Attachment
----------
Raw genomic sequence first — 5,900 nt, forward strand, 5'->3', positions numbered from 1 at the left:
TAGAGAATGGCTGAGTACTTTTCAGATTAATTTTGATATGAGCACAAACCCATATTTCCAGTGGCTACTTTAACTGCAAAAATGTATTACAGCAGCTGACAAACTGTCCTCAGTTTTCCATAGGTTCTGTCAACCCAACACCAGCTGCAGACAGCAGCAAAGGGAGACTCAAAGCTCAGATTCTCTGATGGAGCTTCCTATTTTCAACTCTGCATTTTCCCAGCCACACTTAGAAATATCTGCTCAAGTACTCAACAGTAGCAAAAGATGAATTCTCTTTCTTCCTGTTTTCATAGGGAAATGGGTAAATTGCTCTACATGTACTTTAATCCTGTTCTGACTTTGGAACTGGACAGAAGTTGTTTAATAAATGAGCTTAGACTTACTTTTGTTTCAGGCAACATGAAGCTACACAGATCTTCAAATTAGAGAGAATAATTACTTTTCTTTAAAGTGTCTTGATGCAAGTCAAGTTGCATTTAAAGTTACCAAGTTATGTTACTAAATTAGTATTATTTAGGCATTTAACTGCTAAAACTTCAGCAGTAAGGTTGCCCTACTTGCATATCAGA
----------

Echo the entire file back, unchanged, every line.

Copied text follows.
Raw genomic sequence first — 5,900 nt, forward strand, 5'->3', positions numbered from 1 at the left:
TAGAGAATGGCTGAGTACTTTTCAGATTAATTTTGATATGAGCACAAACCCATATTTCCAGTGGCTACTTTAACTGCAAAAATGTATTACAGCAGCTGACAAACTGTCCTCAGTTTTCCATAGGTTCTGTCAACCCAACACCAGCTGCAGACAGCAGCAAAGGGAGACTCAAAGCTCAGATTCTCTGATGGAGCTTCCTATTTTCAACTCTGCATTTTCCCAGCCACACTTAGAAATATCTGCTCAAGTACTCAACAGTAGCAAAAGATGAATTCTCTTTCTTCCTGTTTTCATAGGGAAATGGGTAAATTGCTCTACATGTACTTTAATCCTGTTCTGACTTTGGAACTGGACAGAAGTTGTTTAATAAATGAGCTTAGACTTACTTTTGTTTCAGGCAACATGAAGCTACACAGATCTTCAAATTAGAGAGAATAATTACTTTTCTTTAAAGTGTCTTGATGCAAGTCAAGTTGCATTTAAAGTTACCAAGTTATGTTACTAAATTAGTATTATTTAGGCATTTAACTGCTAAAACTTCAGCAGTAAGGTTGCCCTACTTGCATATCAGA